How Much Does A Jet Ski Weigh? [Towing & Dock]

Are you planning to hit the water on a jet ski and wondering about the weight factors involved?

Whether you’re a seasoned rider or new to the world of jet skis, understanding their weight and the weight of jet ski trailers is important for a smooth and safe experience.

In this guide, I’ll delve into the weights of various jet ski models from leading manufacturers like Sea-Doo, Yamaha, and Kawasaki. I’ll also explore the weight considerations for jet ski trailers and provide valuable insights into towing gear, trailer dimensions, and safety tips. So, let’s dive in and explore the world of jet ski weight to ensure you have all the necessary information for towing, docking, and enjoying your thrilling adventures on the water.

Jet Ski Weight

A jet ski weighs between 375 and 1,089 pounds. The average jet ski weight is 732 pounds.

The lightest standup jet ski is the Yamaha SuperJet at 375 pounds. The lightest sit-down jet ski is the Sea-Doo Spark 2up at 410 pounds. The heaviest jet ski is the Kawasaki ULTRA 310LX at 1,089 Pounds.

The advertised weight of a jet ski doesn’t always include fuel, gear, and other items that go along with a fully ready PWC. You also need to keep in mind the weight of the trailer if you’re pulling them with your truck.

Jet Ski Weight Chart

MakeModelWeight (lbs)
Sea-DooSpark 2UP 60HP410
Sea-DooSpark 3UP 90HP425
Sea-DooSpark Trixx 2UP428
Sea-DooSpark Trixx 3UP439
Sea-DooSpark 2UP 90HP iBR444
Sea-DooSpark 3UP 90HP iBR446
YamahaEX SPORT584
YamahaEX DELUXE600
Sea-DooGTI 90668
YamahaVX DELUXE675
YamahaGP1800R HO717
Sea-DooGTI 130739
Sea-DooGTI SE 130739
Sea-DooGTI SE 170739
Sea-DooWAKE 170747
YamahaGP1800R SVHO754
Sea-DooGTR 230774
Sea-DooGTX 170776
Sea-DooRXP-X 300780
Sea-DooGTX 230805
Sea-DooGTX 300819
Sea-DooWAKE PRO 230829
Sea-DooRXT-X 300829
YamahaFX HO840
Sea-DooGTX Limited 300849
YamahaFX SVHO858
KawasakiSTX 160864
KawasakiSTX 160X864
KawasakiSTX 160LX877
KawasakiULTRA LX932
KawasakiULTRA 310X1032
KawasakiULTRA 310LX-S1065
KawasakiULTRA 310LX1089

To see more info on the jet ski weight from each manufacturer

If you’re looking for the weight capacity and limit of each jet ski, then this post will help.

How Much Does A 3-Seater Jet Ski Weigh?

The weight of a 3-seater jet ski ranges from 425 to 1,100 pounds.

A 3 person, or a 3-seater jet ski, is the most common seating capacity, with a 2-seater next. There were a few watercraft that had 4 person capacity, but they’re rare to see these days. You also have 1 person capacity, but mostly on standup jet skis.

How Much Does A 2-Seater Jet Ski Weigh?

The weight of a 2-seater jet ski ranges from 375 to 800 pounds.

A 2-seater jet ski is less common, mostly lower-end and racing watercraft have a 2 seater capacity.

Jet Ski Trailer Weight

Listed below is the weight of each type of jet ski trailer.

  • Single (One Jet Ski) – 150 to 300 pounds.
  • Double (Two Jet Skis) – 300 to 600 pounds.
  • 4-Place (Four Jet Skis) – About 1,200 pounds.

Jet Ski Trailer Carrying Capacity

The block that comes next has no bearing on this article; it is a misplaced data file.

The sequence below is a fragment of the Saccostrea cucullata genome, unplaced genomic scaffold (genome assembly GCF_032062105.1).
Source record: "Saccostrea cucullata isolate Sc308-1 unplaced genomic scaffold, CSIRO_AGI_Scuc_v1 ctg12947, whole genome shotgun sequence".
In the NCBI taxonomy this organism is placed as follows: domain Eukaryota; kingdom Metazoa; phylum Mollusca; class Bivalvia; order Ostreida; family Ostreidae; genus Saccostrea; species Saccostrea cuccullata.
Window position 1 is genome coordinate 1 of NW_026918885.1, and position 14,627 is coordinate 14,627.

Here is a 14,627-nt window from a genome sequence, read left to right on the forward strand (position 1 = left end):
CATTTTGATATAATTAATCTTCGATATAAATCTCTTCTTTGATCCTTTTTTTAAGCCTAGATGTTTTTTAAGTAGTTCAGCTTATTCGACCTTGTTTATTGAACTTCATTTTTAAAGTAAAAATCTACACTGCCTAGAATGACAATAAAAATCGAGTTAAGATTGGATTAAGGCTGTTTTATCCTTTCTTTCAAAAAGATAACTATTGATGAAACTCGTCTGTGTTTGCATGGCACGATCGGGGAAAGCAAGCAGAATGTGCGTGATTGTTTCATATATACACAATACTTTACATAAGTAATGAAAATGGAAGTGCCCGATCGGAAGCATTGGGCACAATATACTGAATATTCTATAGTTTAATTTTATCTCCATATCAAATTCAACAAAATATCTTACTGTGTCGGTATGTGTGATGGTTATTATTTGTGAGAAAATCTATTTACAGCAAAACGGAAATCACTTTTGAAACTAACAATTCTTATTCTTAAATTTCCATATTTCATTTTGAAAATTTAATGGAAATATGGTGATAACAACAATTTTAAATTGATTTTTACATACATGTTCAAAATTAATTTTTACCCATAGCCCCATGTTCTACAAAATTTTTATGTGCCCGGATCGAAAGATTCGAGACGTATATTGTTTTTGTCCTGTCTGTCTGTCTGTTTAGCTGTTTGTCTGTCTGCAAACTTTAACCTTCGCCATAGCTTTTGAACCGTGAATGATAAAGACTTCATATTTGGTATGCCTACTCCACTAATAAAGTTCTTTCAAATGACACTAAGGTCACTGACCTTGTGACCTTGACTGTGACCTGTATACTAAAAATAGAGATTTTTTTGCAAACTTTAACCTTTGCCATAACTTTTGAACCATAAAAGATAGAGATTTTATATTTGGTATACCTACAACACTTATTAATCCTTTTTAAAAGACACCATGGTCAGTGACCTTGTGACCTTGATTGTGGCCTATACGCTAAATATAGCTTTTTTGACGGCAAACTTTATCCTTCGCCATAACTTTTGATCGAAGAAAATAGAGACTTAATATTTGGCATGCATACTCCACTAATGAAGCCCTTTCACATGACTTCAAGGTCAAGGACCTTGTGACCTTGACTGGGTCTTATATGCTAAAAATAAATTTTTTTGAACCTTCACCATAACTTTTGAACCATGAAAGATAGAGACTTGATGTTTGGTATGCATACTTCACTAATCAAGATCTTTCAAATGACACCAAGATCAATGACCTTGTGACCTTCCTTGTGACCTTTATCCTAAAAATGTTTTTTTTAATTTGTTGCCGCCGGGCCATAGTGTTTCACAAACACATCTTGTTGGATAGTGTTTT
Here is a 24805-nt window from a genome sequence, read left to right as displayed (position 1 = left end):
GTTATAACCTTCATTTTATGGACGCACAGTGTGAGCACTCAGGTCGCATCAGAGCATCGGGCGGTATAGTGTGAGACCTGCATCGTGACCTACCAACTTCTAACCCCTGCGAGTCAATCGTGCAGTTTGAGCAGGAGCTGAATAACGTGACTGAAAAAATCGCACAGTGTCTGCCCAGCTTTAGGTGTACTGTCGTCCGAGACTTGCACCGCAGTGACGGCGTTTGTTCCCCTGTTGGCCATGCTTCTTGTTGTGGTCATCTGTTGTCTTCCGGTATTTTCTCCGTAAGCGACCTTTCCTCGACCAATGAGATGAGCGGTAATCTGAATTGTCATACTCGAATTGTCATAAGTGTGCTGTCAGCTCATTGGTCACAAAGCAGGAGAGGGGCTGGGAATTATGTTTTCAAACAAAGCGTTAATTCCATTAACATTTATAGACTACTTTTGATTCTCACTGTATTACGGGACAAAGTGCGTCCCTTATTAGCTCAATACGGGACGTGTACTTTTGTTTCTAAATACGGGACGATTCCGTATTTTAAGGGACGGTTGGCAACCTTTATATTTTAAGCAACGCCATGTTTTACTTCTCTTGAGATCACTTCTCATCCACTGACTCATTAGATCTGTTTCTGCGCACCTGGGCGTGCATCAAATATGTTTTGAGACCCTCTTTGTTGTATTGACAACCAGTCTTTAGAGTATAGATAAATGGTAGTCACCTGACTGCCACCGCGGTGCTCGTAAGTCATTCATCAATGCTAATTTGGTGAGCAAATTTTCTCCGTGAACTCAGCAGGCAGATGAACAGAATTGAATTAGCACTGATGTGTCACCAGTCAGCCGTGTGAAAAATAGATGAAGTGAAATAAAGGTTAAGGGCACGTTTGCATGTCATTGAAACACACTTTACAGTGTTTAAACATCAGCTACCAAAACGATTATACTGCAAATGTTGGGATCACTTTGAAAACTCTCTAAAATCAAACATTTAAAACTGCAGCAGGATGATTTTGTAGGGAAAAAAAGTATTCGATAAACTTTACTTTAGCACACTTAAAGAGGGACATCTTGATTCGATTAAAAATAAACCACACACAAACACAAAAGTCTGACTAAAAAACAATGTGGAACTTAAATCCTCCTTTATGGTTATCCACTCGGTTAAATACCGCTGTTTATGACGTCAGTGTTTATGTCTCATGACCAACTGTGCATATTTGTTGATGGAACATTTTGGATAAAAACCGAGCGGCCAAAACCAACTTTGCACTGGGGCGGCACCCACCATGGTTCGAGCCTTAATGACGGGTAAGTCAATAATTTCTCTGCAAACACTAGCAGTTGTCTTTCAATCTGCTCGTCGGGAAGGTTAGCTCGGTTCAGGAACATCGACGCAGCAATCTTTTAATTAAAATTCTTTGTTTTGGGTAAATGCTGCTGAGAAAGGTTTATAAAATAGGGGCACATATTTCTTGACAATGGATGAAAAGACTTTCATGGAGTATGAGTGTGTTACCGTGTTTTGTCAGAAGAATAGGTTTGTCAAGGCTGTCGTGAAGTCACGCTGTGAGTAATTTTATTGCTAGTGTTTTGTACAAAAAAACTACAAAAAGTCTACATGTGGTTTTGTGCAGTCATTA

Listed below is the total weight a jet ski trailer can carry, including the gear, fuel, and the jet ski itself.

  • Single – One jet ski, around 1,800 pounds total.
  • Double – Two jet skis, with a combined weight of 2,000 to 3,000 pounds.
  • 4-Place – Four jet skis, with a combined weight of 4,200 pounds.

Jet Ski Trailer Dimensions

If you’re storing your jet skis on a trailer in a garage or storage unit, you’ll need to know the dimensions that I cover here.

Tip: If you’re going to get a trailer and have the option of a Triton Aluminum Trailer, then get it. Sea-Doo, Karavan, and many others make trailers, and they work just fine. But I always have the best luck with Triton Trailers. I find that the Aluminum trailers like the Triton’s are lighter and hold up better to rust.

Why Jet Ski & Trailer Weight Is So Important?

It’s not always obvious why the weight of a jet ski, its trailer, or both is so important.

Below, I’ve listed why jet ski weight and trailer weight is so important.

  1. Truck capacity – Your tow vehicle has a rated capacity that it can haul and stop safely. It’s important you know this number and take into consideration not only the jet ski weight, but also its trailer along with any gear, too.
  2. Lift capacity – If you keep your jet ski on a drive-up lift or hoist, you will need to know the weight of your jet ski to use the lift properly. Lifts come in different sizes and rated for different weight capacity, so it’s important you get one rated for your jet ski.
  3. Don’t overload your trailer – A jet ski trailer can only hold so much weight. It’s not only the weight of the jet ski, but all the gear and fuel you carry needs to be considered.
  4. Don’t over load your jet ski – You don’t want to overload your jet ski weight capacity, as covered here.
  5. Fuel efficiency – The weight of a jet ski can impact its fuel efficiency. Heavier jet skis will require more power to propel through the water, resulting in increased fuel consumption. Understanding the weight of your jet ski allows you to make informed decisions regarding fueling and plan accordingly for longer rides. It can also affect the fuel efficiency of your tow vehicle too.